viznomics is a blog by Byta founder Marc Brown
Byta is run as a distributed team which means I work by myself a lot (think self-isolating but in a good way). Back when I was a radio plugger in the UK I had an office in central London and used to listen to music 10 hours a day. Now I prefer peace and quiet, it gives me time to think.
There’s a theme here. The questions I have (or anyone else for that matter, we all have them) revolve around WHY: “why do we think something”, “why is a certain thing a certain way”, “why don’t I know?” “why is that piece of the puzzle missing?” Why why why. Thing is, these are just thought experiments, ways to look at problems from different perspectives, to self-reflect.
In music we don’t often give ourselves the time to self-reflect, especially about our own work. Everyone is simply trying to get shit done. That’s what it’s like working in music – action action action… with varying degrees of success. That is why the questions I ask myself around music and Byta are a little different.
I think most Artists, be they visual artists or musicians, are asking themselves multiple questions at the same time. They ask the big philosophical questions, while also working out how to find big success. Artists are asking ”who am I?” while needing to know “what do I need to do to get “there””.
I can’t answer the first question “who am I?” and nor should I – you are you and that is yours to own, define and evolve.
I can however talk about “there”.
Ultimately when talking about “there” we most likely mean successful. Like you, I too have always wanted to get “there”. I’ve even probably been there more than once but I left “there” behind to get to another different (better?) “there”. What does all this really mean? Everyone defines success differently. My “there” might not be your “there”.
I think (actually I am pretty sure) it is this abstract “there” which is the root of the problem for so many artists, especially musicians. Not because I don’t think getting “there” is real or possible, moreover it is in the approach, how artists and musicians think it works vs. how they are told it works.
When one is new to anything one looks for advice which leads almost certainly to the internet’s insights – “Do X and Y will happen” or “10 steps to Z”, or “never do A, B and especially C”. The music business is no different, lots of advice, but how reliable is it really?
So if there is a “there” and the music business is full of “great” advice on how to get “there” why aren’t we all “there”?
That is because there is no “there”, in the physical sense of the word, no ideal point to get to. That also means no single piece of advice that will insure you will get from A to B.
I’ve been travelling a lot (or at least I was travelling a lot) and I read a lot. I see false narratives wherever I go. These are the three worst tips I see on how to get “there”:
1. Streaming, Playlists (insert quick fix) is the “key”
This is the worst one by far. Spotify (other streaming platforms are available) is great, it is the only way I listen to music these days. That being said, the narrative that streaming platforms are all you need to get “there” is just a sales tactic. Look around and the evidence is there, check out Jeff Moskow’s “a playlist is not a marketing plan” or Patrick Ross’ “Dry Streams Paradox”.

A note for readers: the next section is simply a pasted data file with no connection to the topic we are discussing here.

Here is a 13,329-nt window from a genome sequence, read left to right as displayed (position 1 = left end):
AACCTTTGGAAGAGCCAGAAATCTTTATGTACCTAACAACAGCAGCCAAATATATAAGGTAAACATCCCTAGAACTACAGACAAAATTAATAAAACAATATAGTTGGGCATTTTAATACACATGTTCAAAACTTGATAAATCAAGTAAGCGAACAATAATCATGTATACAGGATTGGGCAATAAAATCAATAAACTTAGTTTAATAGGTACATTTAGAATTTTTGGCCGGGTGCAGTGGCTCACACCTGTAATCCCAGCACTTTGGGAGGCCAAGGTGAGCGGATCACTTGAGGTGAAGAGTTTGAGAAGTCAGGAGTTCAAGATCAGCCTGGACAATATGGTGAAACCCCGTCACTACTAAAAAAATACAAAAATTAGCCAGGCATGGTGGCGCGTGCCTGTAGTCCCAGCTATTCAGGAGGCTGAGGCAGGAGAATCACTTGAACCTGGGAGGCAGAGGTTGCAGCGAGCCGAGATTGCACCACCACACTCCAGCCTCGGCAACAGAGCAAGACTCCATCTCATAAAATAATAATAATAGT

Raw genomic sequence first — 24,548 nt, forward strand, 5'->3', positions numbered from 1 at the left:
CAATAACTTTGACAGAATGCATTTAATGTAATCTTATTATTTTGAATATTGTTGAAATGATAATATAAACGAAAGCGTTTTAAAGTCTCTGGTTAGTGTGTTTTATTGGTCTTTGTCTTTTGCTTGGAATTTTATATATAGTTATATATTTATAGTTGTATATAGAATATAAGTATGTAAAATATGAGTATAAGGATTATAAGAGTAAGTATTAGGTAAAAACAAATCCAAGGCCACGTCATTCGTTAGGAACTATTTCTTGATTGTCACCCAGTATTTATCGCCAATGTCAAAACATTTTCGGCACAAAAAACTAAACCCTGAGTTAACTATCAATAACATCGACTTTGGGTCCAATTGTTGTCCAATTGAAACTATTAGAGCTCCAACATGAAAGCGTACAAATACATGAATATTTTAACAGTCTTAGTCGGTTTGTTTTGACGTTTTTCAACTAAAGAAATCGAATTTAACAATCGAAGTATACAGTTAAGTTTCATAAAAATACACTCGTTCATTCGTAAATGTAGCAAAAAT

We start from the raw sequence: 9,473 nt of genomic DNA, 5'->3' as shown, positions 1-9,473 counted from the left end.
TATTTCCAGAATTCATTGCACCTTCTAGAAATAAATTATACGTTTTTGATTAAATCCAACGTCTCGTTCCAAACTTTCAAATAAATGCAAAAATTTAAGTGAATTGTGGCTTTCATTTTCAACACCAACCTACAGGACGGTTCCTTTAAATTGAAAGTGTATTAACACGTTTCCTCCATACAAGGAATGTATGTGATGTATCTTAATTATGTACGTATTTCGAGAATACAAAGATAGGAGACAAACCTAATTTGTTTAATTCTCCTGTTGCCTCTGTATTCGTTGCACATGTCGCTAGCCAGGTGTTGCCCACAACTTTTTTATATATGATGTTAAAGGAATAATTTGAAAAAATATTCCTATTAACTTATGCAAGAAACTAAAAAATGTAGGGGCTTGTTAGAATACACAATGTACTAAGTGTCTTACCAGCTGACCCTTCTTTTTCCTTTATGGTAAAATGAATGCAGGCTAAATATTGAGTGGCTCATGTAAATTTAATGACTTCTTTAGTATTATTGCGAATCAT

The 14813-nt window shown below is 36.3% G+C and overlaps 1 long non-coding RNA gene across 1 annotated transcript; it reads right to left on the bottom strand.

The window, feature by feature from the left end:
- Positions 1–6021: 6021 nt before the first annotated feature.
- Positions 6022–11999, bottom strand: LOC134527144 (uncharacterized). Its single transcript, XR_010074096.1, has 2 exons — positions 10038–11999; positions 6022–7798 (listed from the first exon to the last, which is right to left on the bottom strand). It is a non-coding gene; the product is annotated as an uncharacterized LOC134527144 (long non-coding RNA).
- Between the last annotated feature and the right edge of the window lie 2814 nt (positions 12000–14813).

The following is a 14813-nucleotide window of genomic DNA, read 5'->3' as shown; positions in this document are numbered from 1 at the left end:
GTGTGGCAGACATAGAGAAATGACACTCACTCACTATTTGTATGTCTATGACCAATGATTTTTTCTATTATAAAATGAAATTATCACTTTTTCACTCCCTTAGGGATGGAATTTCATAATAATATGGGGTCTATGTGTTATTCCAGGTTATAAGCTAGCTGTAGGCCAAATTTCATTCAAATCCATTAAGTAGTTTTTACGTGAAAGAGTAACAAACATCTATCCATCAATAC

Another example. Last year I moderated one of hour #HowWeListen panels at the Halifax Pop Explosion. We had a music marketing expert, an indie record label owner and Canada’s last full time music writer talking about how they find, listen and experience new music. Half way through I remember thinking that we hadn’t even mentioned a single streaming service, yet alone as a source of music discovery.
Playlists DO help with music discovery but the idea that it’s the epicentre of music discovery is ultimately an out and out lie.
2. “Do X and Y will happen” or “Hire me to get Y”
This quick-fix approach to an artist’s career is nothing new yet it’s still a huge problem. Do this, and that will happen. Could work but it’s oversimplifying a very very complex world.
The worst offenders, the ones that really piss me off, are the “hire me to get Y” people. I see this at conferences all the time. This is especially poisonous when combined with the quick-fix: “Do X and Y then pay me Z and you will definitely get “there””. Hard no to that offer.
Consultants are the worst offenders. I know, I used to be one. I heard people try it on all the time.
It’s natural for us to fixate on those who we feel are holding us back or look for that one person to rush in and solve what we are looking to have solved. I guess there are gatekeepers but those people are there to be worked.
All you really need to know is that anyone who has real influence in the music business (and not some bullshit title) actually likes music. Watch out though, the person at the top might seem like they have influence but they actually don’t know anything and only follow the people who actually like music, so follow my original point. If your band, record, voice is good and they hear it, they will like it and they will want to support you.
Everyone, even these people, long to feel the energy of something new and exciting, remember that.
Now for the good / bad news.
First part is the easiest to articulate and hardest to execute – your music needs to be good. “Good” is like “there”, it is hard to define but you know it when you feel it. And that feeling is real. Search it out, question it, work with it.
The bad news is no matter what anyone tells you there is no button to press no switch to flick. Creativity is a big lumpy mass not a thin sleek dart (yes, anyways exceptions). It’s about the process “learning by doing”.
The road and the destination are how you define them. Don’t let anyone tell you anything different.
MB / Stockholm April 10, 2020